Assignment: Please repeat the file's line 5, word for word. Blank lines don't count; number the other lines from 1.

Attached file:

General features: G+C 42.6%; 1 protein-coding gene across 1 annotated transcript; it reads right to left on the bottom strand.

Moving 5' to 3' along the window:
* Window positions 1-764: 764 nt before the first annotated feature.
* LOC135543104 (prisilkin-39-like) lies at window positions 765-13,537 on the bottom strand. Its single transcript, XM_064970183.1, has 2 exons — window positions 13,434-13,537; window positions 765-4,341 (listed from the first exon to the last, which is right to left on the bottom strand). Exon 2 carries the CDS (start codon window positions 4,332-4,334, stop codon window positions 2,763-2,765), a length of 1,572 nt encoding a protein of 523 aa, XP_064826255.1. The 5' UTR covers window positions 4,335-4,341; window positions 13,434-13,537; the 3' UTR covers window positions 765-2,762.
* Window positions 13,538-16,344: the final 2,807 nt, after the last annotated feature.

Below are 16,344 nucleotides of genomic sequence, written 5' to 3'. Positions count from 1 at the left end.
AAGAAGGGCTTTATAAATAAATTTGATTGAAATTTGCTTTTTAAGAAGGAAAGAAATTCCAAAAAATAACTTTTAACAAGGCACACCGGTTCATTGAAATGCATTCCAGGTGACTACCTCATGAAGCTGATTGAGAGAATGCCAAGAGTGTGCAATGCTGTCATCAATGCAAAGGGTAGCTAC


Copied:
* Window positions 13,538-16,344: the final 2,807 nt, after the last annotated feature.